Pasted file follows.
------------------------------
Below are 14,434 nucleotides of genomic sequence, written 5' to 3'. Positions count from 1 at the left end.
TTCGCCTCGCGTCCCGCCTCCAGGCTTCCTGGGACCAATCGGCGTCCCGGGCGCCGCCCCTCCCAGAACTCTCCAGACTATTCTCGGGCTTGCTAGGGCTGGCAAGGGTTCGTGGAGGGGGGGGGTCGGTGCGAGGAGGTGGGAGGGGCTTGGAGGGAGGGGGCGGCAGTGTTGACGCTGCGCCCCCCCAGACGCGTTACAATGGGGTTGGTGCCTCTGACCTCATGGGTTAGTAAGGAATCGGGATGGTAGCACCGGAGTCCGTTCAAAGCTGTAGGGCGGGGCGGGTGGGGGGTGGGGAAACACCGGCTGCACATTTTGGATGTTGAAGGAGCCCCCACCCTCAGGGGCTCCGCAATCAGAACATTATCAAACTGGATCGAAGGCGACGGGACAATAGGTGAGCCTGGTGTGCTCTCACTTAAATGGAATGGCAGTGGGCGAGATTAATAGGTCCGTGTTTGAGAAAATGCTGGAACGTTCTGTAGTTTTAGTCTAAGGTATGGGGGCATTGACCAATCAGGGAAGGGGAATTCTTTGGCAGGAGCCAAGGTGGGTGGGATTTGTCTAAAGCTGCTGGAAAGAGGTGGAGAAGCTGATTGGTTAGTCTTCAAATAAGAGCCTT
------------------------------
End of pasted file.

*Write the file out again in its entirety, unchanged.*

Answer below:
Below are 14,434 nucleotides of genomic sequence, written 5' to 3'. Positions count from 1 at the left end.
TTCGCCTCGCGTCCCGCCTCCAGGCTTCCTGGGACCAATCGGCGTCCCGGGCGCCGCCCCTCCCAGAACTCTCCAGACTATTCTCGGGCTTGCTAGGGCTGGCAAGGGTTCGTGGAGGGGGGGGGTCGGTGCGAGGAGGTGGGAGGGGCTTGGAGGGAGGGGGCGGCAGTGTTGACGCTGCGCCCCCCCAGACGCGTTACAATGGGGTTGGTGCCTCTGACCTCATGGGTTAGTAAGGAATCGGGATGGTAGCACCGGAGTCCGTTCAAAGCTGTAGGGCGGGGCGGGTGGGGGGTGGGGAAACACCGGCTGCACATTTTGGATGTTGAAGGAGCCCCCACCCTCAGGGGCTCCGCAATCAGAACATTATCAAACTGGATCGAAGGCGACGGGACAATAGGTGAGCCTGGTGTGCTCTCACTTAAATGGAATGGCAGTGGGCGAGATTAATAGGTCCGTGTTTGAGAAAATGCTGGAACGTTCTGTAGTTTTAGTCTAAGGTATGGGGGCATTGACCAATCAGGGAAGGGGAATTCTTTGGCAGGAGCCAAGGTGGGTGGGATTTGTCTAAAGCTGCTGGAAAGAGGTGGAGAAGCTGATTGGTTAGTCTTCAAATAAGAGCCTT